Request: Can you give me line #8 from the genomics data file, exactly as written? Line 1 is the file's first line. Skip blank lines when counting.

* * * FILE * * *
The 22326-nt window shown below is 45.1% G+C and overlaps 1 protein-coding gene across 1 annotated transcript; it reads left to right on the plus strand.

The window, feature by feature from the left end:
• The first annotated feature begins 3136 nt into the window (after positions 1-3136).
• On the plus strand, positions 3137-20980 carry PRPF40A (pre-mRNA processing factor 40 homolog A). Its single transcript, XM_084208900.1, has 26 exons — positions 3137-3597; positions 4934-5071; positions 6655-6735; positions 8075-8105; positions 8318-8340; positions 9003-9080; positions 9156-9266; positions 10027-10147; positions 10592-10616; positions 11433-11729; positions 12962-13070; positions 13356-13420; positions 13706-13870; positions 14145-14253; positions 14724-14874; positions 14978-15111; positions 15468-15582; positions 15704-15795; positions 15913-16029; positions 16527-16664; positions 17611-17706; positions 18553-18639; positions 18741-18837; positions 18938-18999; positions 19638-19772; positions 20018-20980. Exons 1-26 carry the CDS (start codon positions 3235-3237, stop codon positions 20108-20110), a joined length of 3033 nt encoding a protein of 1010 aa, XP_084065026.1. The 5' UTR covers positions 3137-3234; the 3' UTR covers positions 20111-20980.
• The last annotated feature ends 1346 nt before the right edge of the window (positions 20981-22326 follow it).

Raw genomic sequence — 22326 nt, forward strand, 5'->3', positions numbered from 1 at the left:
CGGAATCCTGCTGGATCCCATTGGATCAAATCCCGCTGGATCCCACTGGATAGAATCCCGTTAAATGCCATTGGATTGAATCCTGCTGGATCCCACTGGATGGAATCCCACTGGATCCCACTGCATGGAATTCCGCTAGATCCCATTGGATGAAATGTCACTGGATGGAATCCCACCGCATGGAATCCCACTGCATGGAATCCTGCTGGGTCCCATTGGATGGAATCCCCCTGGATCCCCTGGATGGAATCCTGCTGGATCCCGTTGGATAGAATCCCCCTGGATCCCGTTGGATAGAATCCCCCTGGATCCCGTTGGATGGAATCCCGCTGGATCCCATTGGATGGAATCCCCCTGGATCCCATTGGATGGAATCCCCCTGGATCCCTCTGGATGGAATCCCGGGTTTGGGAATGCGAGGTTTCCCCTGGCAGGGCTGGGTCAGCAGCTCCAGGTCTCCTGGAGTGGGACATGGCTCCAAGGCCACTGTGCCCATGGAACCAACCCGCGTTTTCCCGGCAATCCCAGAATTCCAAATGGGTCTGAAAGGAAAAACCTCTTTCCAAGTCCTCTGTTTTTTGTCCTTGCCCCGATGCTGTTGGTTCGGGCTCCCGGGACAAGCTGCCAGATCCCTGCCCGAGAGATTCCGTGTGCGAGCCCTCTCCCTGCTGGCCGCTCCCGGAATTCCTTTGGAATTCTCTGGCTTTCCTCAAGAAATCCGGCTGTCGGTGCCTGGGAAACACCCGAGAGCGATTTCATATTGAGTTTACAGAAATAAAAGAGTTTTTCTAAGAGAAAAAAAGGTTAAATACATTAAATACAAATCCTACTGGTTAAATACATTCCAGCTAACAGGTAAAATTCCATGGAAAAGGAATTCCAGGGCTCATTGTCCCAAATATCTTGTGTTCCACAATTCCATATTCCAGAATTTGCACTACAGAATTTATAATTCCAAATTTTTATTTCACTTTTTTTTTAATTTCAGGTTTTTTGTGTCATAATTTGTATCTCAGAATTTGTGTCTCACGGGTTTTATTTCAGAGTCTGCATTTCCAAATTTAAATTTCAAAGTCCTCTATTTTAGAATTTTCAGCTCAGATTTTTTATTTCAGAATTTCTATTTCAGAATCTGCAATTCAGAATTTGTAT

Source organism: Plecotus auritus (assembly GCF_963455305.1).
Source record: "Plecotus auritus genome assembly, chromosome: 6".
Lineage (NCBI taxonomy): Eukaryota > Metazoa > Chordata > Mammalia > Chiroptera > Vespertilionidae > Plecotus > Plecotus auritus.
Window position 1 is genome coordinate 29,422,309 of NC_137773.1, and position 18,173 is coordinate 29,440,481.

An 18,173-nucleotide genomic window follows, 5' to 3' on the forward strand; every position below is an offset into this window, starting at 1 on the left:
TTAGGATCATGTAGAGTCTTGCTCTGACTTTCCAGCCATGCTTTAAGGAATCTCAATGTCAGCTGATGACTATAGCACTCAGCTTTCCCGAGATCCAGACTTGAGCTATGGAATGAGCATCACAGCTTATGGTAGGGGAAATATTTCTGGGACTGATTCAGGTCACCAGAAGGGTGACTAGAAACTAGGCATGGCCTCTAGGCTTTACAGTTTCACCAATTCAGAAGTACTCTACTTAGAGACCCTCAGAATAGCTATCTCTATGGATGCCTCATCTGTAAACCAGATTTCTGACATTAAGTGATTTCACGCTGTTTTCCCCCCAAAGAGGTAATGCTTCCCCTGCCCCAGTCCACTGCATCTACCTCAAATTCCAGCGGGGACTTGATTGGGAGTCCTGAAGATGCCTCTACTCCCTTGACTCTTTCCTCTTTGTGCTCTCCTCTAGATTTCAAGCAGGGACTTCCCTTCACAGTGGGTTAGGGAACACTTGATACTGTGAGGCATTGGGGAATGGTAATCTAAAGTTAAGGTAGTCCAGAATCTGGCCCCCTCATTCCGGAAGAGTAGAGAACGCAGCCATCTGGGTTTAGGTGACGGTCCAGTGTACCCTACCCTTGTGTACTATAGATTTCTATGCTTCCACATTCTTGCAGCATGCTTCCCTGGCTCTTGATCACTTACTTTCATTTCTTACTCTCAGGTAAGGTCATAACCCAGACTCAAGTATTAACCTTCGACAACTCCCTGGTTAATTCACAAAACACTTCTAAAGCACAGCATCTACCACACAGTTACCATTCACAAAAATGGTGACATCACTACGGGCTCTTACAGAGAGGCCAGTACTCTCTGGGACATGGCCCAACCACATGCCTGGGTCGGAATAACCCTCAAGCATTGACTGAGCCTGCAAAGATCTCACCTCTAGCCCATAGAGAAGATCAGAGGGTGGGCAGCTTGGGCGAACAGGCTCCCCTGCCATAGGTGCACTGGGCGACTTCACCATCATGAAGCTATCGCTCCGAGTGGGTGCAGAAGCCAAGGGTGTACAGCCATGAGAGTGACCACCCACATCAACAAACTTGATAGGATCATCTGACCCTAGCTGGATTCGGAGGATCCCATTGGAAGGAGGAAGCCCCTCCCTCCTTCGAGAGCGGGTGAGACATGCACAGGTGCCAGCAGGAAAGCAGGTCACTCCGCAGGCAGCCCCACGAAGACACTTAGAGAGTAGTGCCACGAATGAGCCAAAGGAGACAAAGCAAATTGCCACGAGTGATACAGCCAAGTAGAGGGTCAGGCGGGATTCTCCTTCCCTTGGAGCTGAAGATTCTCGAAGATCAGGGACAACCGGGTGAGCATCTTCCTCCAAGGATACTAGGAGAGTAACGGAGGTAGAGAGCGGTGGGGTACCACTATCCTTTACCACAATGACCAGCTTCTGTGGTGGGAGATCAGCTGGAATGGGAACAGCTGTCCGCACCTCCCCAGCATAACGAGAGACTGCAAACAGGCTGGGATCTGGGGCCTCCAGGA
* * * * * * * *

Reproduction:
Source organism: Plecotus auritus (assembly GCF_963455305.1).